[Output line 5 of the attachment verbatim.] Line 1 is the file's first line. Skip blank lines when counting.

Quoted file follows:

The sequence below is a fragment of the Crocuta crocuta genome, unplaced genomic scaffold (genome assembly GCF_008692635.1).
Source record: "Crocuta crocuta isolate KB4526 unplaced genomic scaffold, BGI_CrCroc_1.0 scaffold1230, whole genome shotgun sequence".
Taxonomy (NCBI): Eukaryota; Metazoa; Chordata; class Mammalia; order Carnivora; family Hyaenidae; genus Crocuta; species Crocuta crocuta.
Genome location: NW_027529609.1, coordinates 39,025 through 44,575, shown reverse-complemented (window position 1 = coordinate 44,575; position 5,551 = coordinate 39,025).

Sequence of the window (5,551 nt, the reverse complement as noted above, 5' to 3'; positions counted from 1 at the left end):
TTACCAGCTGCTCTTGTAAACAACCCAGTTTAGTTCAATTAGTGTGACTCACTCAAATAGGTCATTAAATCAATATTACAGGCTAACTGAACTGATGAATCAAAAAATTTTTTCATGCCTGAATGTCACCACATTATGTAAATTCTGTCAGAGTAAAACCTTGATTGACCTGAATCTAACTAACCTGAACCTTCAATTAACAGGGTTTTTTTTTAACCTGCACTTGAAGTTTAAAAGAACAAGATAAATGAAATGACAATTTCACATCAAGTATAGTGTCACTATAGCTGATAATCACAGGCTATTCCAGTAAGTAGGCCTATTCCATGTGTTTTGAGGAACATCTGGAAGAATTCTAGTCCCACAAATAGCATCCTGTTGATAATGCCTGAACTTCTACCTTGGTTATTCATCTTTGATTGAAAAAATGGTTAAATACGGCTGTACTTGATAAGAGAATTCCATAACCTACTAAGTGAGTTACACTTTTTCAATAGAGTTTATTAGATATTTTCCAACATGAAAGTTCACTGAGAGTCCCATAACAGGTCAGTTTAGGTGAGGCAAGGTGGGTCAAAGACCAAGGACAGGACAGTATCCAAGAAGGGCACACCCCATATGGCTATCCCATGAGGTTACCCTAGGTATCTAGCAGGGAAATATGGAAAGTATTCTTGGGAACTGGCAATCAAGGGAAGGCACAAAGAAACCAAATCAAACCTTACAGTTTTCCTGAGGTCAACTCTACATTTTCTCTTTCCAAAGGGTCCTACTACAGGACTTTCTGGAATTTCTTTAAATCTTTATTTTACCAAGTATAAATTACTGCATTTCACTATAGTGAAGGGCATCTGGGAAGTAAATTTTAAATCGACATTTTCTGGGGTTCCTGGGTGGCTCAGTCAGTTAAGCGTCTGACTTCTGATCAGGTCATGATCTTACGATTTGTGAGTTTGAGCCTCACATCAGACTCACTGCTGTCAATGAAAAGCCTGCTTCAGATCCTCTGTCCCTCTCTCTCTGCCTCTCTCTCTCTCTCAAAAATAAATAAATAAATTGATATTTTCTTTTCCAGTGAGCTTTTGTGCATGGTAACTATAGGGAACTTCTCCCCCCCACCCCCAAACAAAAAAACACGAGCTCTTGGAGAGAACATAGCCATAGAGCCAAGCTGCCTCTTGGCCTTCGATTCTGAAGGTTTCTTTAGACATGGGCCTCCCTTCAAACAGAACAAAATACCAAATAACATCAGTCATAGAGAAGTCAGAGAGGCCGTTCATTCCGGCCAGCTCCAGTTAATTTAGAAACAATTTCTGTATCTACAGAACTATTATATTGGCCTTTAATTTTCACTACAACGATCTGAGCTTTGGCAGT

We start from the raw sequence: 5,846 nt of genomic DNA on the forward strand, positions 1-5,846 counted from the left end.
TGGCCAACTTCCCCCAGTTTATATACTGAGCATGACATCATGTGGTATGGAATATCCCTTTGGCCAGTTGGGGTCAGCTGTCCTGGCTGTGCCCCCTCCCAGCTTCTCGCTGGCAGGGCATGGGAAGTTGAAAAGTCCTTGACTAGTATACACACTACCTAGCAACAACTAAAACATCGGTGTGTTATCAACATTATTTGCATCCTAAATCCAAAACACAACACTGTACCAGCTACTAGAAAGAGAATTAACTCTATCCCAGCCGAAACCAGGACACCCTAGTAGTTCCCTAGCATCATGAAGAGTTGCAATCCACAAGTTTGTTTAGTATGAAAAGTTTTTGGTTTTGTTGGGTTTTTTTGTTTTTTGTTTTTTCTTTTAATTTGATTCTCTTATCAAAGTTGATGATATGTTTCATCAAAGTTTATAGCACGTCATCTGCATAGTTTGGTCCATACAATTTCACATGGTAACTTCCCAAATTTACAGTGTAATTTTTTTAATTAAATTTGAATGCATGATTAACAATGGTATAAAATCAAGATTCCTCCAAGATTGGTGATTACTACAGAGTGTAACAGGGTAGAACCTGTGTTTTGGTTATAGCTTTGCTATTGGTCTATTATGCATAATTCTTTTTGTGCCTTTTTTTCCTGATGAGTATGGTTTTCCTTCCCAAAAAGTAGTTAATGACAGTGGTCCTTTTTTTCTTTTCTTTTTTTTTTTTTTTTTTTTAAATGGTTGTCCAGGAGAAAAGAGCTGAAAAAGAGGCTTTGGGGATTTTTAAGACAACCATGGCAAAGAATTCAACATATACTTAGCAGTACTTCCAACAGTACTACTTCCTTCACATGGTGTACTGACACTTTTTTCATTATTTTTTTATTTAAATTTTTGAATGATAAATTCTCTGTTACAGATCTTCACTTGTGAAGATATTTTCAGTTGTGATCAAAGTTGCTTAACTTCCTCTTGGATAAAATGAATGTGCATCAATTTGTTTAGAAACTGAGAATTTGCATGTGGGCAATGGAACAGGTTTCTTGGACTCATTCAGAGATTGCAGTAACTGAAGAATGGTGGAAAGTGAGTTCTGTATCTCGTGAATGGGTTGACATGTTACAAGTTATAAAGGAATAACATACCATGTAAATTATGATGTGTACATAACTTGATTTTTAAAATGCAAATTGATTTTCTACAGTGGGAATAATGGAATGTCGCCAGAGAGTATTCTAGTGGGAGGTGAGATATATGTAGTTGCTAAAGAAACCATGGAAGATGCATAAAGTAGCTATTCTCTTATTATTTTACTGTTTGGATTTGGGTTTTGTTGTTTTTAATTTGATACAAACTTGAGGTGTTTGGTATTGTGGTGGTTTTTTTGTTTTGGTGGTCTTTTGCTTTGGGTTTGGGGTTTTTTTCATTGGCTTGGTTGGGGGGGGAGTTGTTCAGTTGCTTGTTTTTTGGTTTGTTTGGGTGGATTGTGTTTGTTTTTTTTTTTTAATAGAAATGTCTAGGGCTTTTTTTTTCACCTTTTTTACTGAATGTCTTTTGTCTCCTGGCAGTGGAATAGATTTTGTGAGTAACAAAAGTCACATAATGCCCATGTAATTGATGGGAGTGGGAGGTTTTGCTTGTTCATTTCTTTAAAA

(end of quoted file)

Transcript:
Sequence of the window (5,551 nt, the reverse complement as noted above, 5' to 3'; positions counted from 1 at the left end):